Would it be possible to derive Data.Vector.Unbox via GHC's generic deriving?

It's possible to derive Storable via GHC's generic deriving mechanism: http://hackage.haskell.org/package/derive-storable (and https://hackage.haskell.org/package/derive-storable-plugin for performance). The only library I can find for deriving Data.Vector.Unbox, however, uses template Haskell: http://hackage.haskell.org/package/vector-th-unbox. It also requires the user to write a little code; it's not entirely automatic.

My question is, could a library like deriving-storable also exist for Unbox, or is this not possible due to some fundamental way in which Unbox differs from Storable? If the latter, does that mean it's also not possible to create a library that allows automatically deriving Unbox for any Storable type, as I could not find such a library.

I ask because ideally I'd like to avoid template Haskell and the manual annotations necessary for using vector-th-unbox.


  • Say we had some Generic_ class to convert between our own types and some uniform representation which happens to have an Unbox instance (which amounts to both MVector and Vector instances for the Unboxed variants):

    class Generic_ a where
      type Rep_ (a :: Type) :: Type
      to_ :: a -> Rep_ a
      from_ :: Rep_ a -> a

    Then we can use that to obtain generic implementations of the methods of MVector/Vector:

    -- (auxiliary definitions of CMV and uncoercemv at the end of this block)
    -- vector imports (see gist at the end for a compilable sample)
    import qualified Data.Vector.Unboxed as U
    import qualified Data.Vector.Unboxed.Mutable as UM
    import Data.Vector.Generic.Mutable.Base (MVector(..))
    -- MVector
    gbasicLength :: forall a s. CMV s a => UM.MVector s a -> Int
    gbasicLength = basicLength @UM.MVector @(Rep_ a) @s . coerce
    gbasicUnsafeSlice :: forall a s. CMV s a => Int -> Int -> UM.MVector s a -> UM.MVector s a
    gbasicUnsafeSlice i j = uncoercemv . basicUnsafeSlice @UM.MVector @(Rep_ a) @s i j . coerce
    -- etc.
    -- idem Vector
    -- This constraints holds when the UM.MVector data instance of a is
    -- representationally equivalent to the data instance of its generic
    -- representation (Rep_ a).
    type CMV s a = (Coercible (UM.MVector s a) (UM.MVector s (Rep_ a)), MVector UM.MVector (Rep_ a))
    -- Sadly coerce doesn't seem to want to solve this correctly so we use
    -- unsafeCoerce as a workaround.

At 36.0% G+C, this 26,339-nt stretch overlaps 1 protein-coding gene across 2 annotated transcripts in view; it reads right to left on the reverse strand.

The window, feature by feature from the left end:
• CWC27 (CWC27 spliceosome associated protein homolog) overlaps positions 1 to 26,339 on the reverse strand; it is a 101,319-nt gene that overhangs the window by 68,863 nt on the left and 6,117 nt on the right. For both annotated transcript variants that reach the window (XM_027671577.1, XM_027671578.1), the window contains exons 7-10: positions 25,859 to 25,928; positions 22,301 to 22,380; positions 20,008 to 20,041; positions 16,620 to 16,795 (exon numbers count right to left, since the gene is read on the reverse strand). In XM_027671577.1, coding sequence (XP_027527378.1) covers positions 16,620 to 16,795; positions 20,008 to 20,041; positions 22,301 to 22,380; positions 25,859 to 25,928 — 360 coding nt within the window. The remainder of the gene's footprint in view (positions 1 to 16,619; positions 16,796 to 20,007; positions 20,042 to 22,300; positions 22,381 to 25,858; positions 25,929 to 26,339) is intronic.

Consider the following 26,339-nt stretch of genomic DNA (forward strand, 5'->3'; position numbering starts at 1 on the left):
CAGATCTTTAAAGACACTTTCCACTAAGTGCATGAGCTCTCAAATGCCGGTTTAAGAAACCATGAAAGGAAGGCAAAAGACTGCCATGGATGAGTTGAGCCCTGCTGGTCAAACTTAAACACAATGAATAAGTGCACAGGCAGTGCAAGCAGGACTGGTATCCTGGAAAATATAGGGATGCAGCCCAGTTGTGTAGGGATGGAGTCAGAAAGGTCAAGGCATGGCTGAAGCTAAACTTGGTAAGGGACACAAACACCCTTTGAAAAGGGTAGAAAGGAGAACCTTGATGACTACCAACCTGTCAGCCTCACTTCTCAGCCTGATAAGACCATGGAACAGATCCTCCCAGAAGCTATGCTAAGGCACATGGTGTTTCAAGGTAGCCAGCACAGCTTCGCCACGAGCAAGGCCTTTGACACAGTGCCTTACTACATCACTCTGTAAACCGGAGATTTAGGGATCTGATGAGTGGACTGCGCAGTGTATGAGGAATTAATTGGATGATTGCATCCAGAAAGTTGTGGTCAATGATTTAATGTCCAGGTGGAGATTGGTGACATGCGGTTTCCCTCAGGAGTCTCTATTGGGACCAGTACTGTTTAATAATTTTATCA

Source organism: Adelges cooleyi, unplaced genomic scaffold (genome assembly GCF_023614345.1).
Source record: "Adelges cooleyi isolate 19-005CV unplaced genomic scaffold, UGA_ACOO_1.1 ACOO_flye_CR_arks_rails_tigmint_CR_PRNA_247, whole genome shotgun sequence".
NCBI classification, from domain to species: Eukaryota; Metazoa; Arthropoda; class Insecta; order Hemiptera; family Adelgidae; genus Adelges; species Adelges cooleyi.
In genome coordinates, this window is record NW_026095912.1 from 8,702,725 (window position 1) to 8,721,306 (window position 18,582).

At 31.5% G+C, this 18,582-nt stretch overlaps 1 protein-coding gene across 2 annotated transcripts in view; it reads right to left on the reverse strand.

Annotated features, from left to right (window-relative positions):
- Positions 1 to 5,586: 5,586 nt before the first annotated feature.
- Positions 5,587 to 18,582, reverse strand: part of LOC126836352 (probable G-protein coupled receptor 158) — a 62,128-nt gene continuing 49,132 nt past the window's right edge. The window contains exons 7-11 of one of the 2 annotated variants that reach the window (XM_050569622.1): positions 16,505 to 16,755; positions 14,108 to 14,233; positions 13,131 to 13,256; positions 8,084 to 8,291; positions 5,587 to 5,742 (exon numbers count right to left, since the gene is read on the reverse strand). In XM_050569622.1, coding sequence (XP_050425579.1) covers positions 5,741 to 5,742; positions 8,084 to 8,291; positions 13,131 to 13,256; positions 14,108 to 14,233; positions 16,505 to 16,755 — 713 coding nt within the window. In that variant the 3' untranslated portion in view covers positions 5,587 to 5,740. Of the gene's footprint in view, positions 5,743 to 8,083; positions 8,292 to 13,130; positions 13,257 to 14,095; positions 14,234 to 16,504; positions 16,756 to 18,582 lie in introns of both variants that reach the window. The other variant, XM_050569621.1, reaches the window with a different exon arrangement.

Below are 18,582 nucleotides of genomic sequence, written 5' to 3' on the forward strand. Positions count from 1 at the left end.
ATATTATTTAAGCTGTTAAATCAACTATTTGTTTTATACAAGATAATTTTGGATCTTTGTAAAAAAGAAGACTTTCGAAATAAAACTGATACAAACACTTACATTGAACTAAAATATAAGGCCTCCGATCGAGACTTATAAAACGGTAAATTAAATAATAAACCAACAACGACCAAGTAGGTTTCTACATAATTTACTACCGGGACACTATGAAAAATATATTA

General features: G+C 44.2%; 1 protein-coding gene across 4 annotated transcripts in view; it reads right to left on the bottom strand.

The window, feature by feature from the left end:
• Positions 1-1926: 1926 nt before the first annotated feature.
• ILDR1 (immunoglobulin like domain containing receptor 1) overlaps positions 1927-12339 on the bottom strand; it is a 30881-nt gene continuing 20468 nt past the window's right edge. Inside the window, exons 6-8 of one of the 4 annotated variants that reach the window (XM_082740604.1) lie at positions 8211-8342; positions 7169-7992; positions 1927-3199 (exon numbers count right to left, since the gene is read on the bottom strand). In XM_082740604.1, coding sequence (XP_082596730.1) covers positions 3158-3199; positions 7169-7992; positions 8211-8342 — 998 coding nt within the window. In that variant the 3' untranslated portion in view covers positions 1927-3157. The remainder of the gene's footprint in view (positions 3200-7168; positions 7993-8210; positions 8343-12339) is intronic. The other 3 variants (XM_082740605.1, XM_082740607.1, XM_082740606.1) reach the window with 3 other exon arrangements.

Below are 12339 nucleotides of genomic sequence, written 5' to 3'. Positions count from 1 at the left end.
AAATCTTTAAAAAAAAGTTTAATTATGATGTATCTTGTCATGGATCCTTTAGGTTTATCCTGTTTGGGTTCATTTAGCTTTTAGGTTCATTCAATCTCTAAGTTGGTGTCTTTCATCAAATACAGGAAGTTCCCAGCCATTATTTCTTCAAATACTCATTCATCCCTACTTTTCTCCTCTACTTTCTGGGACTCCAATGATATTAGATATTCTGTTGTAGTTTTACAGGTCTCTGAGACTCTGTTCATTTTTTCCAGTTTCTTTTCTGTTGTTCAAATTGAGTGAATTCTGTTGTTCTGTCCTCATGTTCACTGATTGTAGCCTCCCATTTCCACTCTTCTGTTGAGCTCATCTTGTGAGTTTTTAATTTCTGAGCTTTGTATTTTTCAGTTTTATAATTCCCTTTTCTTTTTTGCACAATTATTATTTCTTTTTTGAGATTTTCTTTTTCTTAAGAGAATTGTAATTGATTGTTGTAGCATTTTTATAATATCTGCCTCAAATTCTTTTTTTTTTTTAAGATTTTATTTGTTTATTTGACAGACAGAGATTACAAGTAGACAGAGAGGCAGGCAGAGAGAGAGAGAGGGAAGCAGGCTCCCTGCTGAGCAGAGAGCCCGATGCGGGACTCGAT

uncoercemv :: CMV s a => UM.MVector s (Rep_ a) -> UM.MVector s a
    uncoercemv = unsafeCoerce

    Now if we have some generic type

    data MyType = MyCons Int Bool ()

    We can define a generic instance with its isomorphism to a tuple

    instance Generic_ MyType where
      type Rep_ MyType = (Int, Bool, ())
      to_ (MyCons a b c) = (a, b, c)
      from_ (a, b, c) = MyCons a b c

    And from there, there is a totally generic recipe to get its Unbox instance, if you have YourType instead with its own Generic_ instance, you can take this and literally replace MyType with YourType.

    newtype instance UM.MVector s MyType
      = MVMyType { unMVMyType :: UM.MVector s (Rep_ MyType) }
    instance MVector UM.MVector MyType where
      basicLength = gbasicLength
      basicUnsafeSlice = gbasicUnsafeSlice
      -- etc.
    -- idem (Vector U.Vector MyType)
    -- MVector U.Vector & Vector UM.MVector   =   Unbox
    instance Unbox MyType

    In theory all this boilerplate could be automated with internal language features (as opposed to TemplateHaskell or CPP). But there are various issues that get in the way in the current state of things.

    First, Generic_ is essentially Generic from GHC.Generics. However, the uniform representation that gets derived by GHC is not in terms of tuples (,) but in terms of somewhat ad-hoc type constructors (:+:, :*:, M1, etc.), which lack Unbox instances.

    • Such Unbox instances could be added to use Generic directly
    • the generics-eot has a variant of Generic relying on tuples that could be a direct replacement to Generic_ here.

    And second, MVector and Vector have quite a few methods. To avoid having to list them all, one might expect to leverage DerivingVia (or GeneralizedNewtypeDeriving), however they are not applicable because there are a couple of polymorphic monadic methods that prevent coercions (e.g., basicUnsafeNew). For now, the easiest way I can think of to abstract this is a CPP macro. In fact the vector package uses that technique internally, and it might be reusable somehow. I believe properly addressing those issues requires a deep redesign of the Vector/MVector architecture.

    Gist (not complete, but compilable): https://gist.github.com/Lysxia/c7bdcbba548ee019bf6b3f1e388bd660